Dogwood and Thistle

by Glenita Stearns
Glass Review - October 1981

Thistle Pattern Macbeth-Evans Glass Company introduced both DOGWOOD and the THISTLE patterns in l929. A cursory glance at the two patterns reveals their common parentage, but Dogwood must have been the most popular. Thistle was discontinued in 1930, but Dogwood stayed in the line until 1932. Both are found in pink and green, though a few pieces of each show up in yellow and crystal. I know one woman who broke one of her four crystal Thistle 5½" crystal bowls ten years ago and still has been unable to replace it. Dogwood shows up occasionally in Monax and Cremax, colors more often associated with Petalware and American Sweetheart also introduced by Macbeth-Evans in 1930.

Dogwood Pattern Unfortunately, few pieces exist in Thistle (shown at right). It is a lovely pattern with a bit more originality than some Depression Glass patterns. All you could hope to find would be the cereal bowl mentioned above, the 10½" large fruit bowl (which would be a bargain if less than $70), the 8" luncheon plate, 10¼" grill plate, 13" heavy, very thick cake plate and a cup and saucer.

In Dogwood, (shown at left) with persistance and enough money, you will be able to complete a dinner set. Green is more difficult to find than pink, and commands a slightly higher price. There is also an 8½" berry bowl, as well as the two sizes mentioned in the Thistle pattern bowls. Plates will be found in 6", 8", 9¼" and a 10½" grill plate with the design on the border only. There is also a 12" salver and an 11' thick cake plate as well as a 13" one. These plates are heavy, with a thick solid foot. You would think none could be broken except with a hammer. Few must have been made, because they are scarce and relatively high priced. The pink Dogwood 13" example, the most common of the three, sold recently at a show for $47.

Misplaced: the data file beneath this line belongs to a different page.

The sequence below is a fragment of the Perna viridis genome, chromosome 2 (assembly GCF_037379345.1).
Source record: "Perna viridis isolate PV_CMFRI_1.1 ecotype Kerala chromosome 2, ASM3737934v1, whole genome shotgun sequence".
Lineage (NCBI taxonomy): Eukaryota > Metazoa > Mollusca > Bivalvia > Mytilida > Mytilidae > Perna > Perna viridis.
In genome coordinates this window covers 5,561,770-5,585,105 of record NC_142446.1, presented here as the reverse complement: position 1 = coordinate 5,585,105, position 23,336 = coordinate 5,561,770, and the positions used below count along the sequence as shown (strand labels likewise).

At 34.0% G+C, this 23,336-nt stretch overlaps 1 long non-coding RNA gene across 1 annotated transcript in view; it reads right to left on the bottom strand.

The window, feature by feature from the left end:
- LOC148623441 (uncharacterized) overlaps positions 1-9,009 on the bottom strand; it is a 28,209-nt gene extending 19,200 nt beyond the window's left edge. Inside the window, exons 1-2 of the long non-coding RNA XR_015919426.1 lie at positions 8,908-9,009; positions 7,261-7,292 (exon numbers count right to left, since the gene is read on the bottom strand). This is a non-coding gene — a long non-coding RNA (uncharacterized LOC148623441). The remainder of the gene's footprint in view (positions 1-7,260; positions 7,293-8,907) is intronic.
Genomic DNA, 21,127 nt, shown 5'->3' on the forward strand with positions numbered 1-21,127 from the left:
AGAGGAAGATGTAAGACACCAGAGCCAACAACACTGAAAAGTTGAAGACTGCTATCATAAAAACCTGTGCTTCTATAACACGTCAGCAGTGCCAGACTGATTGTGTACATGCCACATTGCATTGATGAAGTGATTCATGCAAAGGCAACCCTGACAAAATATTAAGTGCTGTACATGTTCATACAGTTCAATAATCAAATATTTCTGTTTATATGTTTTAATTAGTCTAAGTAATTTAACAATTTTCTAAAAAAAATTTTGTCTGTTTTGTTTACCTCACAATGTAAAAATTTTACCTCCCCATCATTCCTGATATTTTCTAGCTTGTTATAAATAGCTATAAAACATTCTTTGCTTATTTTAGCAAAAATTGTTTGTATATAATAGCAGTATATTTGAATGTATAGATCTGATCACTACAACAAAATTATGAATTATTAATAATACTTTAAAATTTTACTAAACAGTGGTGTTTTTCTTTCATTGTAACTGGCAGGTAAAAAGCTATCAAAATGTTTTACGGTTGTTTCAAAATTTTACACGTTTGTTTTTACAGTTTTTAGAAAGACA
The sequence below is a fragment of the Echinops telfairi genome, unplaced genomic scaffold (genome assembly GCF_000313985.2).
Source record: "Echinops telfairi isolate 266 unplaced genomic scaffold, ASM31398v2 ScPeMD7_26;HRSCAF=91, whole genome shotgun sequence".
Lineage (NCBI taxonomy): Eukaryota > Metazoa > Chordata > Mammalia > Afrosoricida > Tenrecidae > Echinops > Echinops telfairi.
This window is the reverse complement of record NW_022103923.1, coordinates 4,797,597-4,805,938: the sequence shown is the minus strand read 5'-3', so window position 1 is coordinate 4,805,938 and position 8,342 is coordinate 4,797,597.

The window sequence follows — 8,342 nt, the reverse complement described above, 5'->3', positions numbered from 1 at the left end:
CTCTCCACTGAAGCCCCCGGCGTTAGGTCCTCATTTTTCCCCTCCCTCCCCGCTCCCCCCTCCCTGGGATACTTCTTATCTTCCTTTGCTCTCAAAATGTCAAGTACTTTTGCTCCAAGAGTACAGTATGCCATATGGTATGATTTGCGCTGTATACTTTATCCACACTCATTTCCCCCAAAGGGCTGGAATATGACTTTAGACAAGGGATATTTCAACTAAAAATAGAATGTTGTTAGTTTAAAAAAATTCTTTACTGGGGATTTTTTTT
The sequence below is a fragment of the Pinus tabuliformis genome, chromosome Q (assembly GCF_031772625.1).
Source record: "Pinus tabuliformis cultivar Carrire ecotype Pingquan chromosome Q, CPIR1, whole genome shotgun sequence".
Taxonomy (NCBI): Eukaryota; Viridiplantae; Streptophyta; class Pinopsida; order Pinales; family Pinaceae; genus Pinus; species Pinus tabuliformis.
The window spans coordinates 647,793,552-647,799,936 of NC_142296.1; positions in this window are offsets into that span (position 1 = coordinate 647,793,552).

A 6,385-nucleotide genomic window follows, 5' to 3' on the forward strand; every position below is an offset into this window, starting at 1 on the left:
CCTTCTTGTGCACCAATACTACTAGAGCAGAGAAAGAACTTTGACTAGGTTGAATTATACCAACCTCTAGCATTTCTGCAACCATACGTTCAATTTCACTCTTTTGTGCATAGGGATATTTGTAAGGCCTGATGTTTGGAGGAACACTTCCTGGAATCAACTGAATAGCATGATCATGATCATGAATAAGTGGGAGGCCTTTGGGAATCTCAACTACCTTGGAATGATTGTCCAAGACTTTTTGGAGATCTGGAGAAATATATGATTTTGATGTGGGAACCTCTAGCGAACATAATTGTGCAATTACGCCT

Dogwood pitchers are rare. The design was put on with a silk screen process and few are known to exist. Tumblers also were decorated in this manner, but more of them seem to have survived the years. The 12" oval platter, also rare, would bring about a third of the price of the pitcher which is advertised occasionally in the $500 range.